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Civilising the “Native”, Educating the Nation

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NCERT Solutions for Class 8 History Chapter 6

The “Civilising the Native Educating the Nation” chapter explores how the British viewed education in India during their colonial rule. Here’s a quick summary:

British Views:

  • “Civilizing Mission”: The British believed their education system would “civilize” Indians by introducing them to Western knowledge and values.
  • Focus on English: They promoted English as the medium of instruction, aiming to create a class of Indians who could communicate and work within the British system.

Impacts:

  • Two Systems: A divide emerged between a Westernized English-educated elite and the majority who received education in their local languages.
  • Limited Access: Education for girls and lower castes remained neglected under the British system.

Debate on Education:

  • Anglicists: This group favored widespread English education, believing it would modernize India. (e.g., Thomas Macaulay)
  • Orientalists: This group argued for the importance of preserving and promoting Indian languages and culture in education. (e.g., William Jones)

Indian Responses:

  • Support for Vernacular Education: Many Indians, like Mahatma Gandhi, criticized the neglect of local languages and advocated for education in the languages people understood best.
  • Nationalist Movement: Education also became a tool for promoting nationalism. Indians established schools and colleges that emphasized Indian history, culture, and identity.

NCERT Solutions for Class 8 History Chapter 6

Exercise

1. Match the following:

Column IColumn II
William JonesPromotion of English education
Rabindranath TagoreRespect for ancient cultures
Thomas MacaulayGurus
Mahatma GhandiLearning in a natural environment
PathshalasCritical of English education

Ans : 

Column IColumn II
William JonesRespect for ancient cultures
Rabindranath TagoreLearning in a natural environment
Thomas MacaulayPromotion of English education
PathshalasGurus
Mahatma GandhiCritical of English education

2. State whether true or false

  1. James Mill was a severe critic of the Orientalists.
  2. The 1854 Despatch on education was in favour of English being introduced as a medium of higher education in India.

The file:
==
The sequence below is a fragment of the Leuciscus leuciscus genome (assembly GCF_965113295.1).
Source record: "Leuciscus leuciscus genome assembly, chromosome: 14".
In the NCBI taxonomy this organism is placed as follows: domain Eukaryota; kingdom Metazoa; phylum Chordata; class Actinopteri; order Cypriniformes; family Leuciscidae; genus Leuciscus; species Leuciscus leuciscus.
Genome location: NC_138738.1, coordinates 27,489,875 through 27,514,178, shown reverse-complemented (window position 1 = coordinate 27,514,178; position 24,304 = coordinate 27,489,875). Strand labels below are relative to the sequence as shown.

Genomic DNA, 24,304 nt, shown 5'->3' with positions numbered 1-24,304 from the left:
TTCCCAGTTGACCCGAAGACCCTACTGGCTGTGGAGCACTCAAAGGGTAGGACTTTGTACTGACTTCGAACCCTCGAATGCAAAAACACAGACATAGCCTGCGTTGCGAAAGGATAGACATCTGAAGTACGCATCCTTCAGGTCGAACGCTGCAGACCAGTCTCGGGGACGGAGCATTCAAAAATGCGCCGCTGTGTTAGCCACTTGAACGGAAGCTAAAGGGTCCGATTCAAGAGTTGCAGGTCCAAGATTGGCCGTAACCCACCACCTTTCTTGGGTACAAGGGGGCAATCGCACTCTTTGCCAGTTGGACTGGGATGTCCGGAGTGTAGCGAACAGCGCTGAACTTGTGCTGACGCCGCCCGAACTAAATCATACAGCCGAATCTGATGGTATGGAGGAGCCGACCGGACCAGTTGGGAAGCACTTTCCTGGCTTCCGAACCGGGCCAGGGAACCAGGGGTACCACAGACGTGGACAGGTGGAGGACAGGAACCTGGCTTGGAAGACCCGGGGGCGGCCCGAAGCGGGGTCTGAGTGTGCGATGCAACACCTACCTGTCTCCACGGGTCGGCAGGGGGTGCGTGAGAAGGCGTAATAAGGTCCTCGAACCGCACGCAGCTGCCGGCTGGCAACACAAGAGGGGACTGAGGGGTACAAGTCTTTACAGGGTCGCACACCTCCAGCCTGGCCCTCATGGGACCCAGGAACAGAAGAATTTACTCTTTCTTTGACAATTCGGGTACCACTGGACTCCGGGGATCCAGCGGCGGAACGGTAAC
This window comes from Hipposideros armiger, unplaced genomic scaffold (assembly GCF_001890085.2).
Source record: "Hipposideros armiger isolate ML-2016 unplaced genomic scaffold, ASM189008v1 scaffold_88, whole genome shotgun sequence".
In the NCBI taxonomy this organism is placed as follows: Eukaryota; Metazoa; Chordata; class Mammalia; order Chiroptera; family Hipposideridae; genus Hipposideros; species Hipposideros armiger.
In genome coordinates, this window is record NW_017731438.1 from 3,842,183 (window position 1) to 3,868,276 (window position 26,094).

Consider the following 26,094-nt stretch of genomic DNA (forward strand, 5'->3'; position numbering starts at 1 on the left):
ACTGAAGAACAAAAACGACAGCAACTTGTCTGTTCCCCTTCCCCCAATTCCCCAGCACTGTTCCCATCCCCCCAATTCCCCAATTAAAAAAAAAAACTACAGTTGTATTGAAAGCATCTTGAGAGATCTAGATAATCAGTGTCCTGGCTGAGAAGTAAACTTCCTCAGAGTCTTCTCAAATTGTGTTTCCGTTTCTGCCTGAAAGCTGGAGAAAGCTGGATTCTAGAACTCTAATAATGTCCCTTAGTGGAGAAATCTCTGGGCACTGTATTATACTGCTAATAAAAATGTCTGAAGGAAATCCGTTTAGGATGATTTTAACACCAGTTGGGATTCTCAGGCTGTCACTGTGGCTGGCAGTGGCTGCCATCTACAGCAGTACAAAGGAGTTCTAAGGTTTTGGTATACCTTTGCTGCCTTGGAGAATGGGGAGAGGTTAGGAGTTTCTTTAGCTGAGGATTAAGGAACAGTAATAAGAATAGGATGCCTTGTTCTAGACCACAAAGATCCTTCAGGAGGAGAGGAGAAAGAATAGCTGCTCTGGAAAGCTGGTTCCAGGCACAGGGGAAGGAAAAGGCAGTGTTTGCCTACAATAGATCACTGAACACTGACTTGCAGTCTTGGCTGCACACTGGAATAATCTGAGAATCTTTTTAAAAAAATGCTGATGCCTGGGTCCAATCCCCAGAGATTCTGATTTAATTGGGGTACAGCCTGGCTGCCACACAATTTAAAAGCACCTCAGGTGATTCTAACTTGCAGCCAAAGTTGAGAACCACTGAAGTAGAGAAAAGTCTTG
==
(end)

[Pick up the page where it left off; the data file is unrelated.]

3. Mahatma Gandhi thought that the promotion of literacy was the most important aim of education.
  4. Rabindranath Tagore felt that children ought to be subjected to strict discipline.

Ans : 

  1. True: James Mill was a harsh critic of the Orientalists who focused on the study of classical Indian languages and literature. He believed this approach ignored the potential benefits of Western education and knowledge.
  2. True: The 1854 Wood’s Despatch, also known as the Magna Carta of English Education in India, emphasized the use of English as the medium of instruction in higher education. While it also advocated for vernacular languages in primary schools, English became the key to access higher education opportunities.
  3. False: Mahatma Gandhi, while recognizing the importance of literacy, believed education should encompass more than just reading and writing. He advocated for a holistic education that included vocational skills, self-reliance, and moral development.
  4. False: Rabindranath Tagore, a proponent of progressive education, criticized rigid discipline and rote learning methods. He envisioned schools that fostered creativity, independent thinking, and connection with nature.

3. Why did William Jones feel the need to study Indian history, philosophy and law?

Ans : William Jones’ interest in studying Indian history, philosophy, and law stemmed from a combination of factors:

  • Respect for Ancient Cultures: Jones held a deep respect for ancient cultures, both Western and Eastern. He believed India had a rich and glorious past worth exploring and understanding.
  • Unlocking Knowledge: By studying ancient Indian texts in their original languages (Sanskrit), Jones hoped to unlock valuable knowledge in philosophy, law, and history that could contribute to a broader understanding of human civilization.
  • Bridging the Gap: He envisioned studying Indian knowledge systems as a way to bridge the cultural gap between the British and Indians.
  • Education for Indians: Perhaps, Jones also saw the potential for this knowledge to be used in educating Indians about their own heritage, fostering a sense of pride and cultural identity.

4. Why did James Mill and Thomas Macaulay think that European education was essential in India?

Ans : James Mill and Thomas Macaulay, key figures in British India, both believed European education was essential for several reasons:

  • “Civilizing Mission”: They saw it as a way to “civilize” Indians by introducing them to Western knowledge, values, and thought processes. This aligned with the broader colonial ideology of cultural superiority.
  • Modernization: They believed European education would modernize India, promoting scientific thinking, rationality, and administrative efficiency, making it easier to govern the colony.
  • Creating an Anglicized Elite:  They envisioned a class of Indians educated in English who could communicate effectively with the British administration and act as intermediaries.

5. Why did Mahatma Gandhi want to teach children handicrafts?

Ans : Mahatma Gandhi believed in educating children beyond just reading and writing. Here’s why he emphasized teaching handicrafts:

  • Practical Skills:  Gandhi valued practical skills like weaving, carpentry, or pottery. He felt these skills would empower individuals and make them self-reliant.